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The Internationalization of the Circumpolar North: Charting a Course for the 21st Century
by Oran R. Young
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Current Issues
Specifically, are there opportunities to nest Arctic arrangements into global regimes?
  One strategy that can prove helpful in addressing some of these issues of institutional interplay features the nesting of regional arrangements into more encompassing global regimes. Efforts along these lines are already underway with regard to Arctic issues. I have mentioned already the ice-covered areas provision nested into the law of the sea as codified in UNCLOS. Presently, the Arctic Council's Working Group on the Conservation of Arctic Flora and Fauna (CAFF) is endeavoring to nest its programs into the larger framework provided by the global regime set forth in the Convention on Biological Diversity (CBD) [19]. The current negotiations aimed at creating a global regime to deal with persistent organic pollutants (POPs) are attuned to the concerns of Arctic residents regarding problems associated with these contaminants, and there is reason for optimism about opportunities to nest Arctic-specific provisions into this emerging global regime [20]. Developing nested arrangements is often easier said than done. Although UNCLOS was adopted in 1982 and seven of the eight Arctic states have signed (but not necessarily ratified) the convention, we still lack an explicit and generally accepted set of rules designed to flesh out the general formula of Article 234 and to govern a range of human activities in ice-covered areas of the Arctic. Still, there is much to be said for continuing to pursue the strategy of nesting as one effective means for handling the interplay between global and regional arrangements designed to manage international cooperation.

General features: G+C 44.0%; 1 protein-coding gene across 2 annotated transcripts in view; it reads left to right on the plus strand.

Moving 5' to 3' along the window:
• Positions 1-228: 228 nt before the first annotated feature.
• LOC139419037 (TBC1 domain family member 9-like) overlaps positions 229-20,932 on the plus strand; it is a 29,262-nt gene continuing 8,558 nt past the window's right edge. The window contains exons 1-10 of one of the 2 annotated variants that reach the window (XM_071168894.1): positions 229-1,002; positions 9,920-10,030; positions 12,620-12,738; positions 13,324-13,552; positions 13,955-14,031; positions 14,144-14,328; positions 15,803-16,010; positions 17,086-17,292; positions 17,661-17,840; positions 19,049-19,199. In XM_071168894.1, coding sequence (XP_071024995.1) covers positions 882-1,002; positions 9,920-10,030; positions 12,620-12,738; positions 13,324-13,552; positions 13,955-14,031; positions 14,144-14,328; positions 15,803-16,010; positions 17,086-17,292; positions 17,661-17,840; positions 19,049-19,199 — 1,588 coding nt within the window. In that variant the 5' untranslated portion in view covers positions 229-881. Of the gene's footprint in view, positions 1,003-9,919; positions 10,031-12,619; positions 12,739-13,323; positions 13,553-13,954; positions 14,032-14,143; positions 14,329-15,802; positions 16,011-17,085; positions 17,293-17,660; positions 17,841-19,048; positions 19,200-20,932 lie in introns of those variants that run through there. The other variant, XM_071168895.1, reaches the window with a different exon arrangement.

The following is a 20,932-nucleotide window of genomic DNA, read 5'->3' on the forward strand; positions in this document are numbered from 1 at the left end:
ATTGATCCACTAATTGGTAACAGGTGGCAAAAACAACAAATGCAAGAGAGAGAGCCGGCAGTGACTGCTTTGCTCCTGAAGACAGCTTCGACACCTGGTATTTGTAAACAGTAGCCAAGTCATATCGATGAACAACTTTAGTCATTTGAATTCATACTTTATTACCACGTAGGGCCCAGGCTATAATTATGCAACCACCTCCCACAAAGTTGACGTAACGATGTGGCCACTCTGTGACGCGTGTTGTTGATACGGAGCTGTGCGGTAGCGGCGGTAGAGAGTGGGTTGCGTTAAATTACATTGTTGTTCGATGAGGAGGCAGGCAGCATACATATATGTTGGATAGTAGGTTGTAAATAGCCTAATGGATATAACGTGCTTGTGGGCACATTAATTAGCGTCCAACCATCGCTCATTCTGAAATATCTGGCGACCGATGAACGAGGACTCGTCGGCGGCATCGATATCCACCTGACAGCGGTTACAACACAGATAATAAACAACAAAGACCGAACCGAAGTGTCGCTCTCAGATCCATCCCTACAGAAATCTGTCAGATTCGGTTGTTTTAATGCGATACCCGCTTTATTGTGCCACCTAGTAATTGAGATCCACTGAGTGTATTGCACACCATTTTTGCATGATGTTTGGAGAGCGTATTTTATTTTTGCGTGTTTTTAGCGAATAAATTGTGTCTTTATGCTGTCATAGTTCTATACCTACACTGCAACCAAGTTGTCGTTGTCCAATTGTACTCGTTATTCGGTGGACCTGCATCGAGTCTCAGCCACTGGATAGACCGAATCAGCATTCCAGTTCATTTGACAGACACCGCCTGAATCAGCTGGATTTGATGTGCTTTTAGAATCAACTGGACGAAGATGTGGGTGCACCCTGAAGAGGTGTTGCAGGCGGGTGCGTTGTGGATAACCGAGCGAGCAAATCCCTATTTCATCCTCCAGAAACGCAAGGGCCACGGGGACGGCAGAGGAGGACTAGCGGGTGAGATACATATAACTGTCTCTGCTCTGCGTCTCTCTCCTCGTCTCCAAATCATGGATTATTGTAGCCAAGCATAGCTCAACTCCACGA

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The Internationalization of the Circumpolar North: Charting a Course for the 21st Century,
by Oran R. Young.
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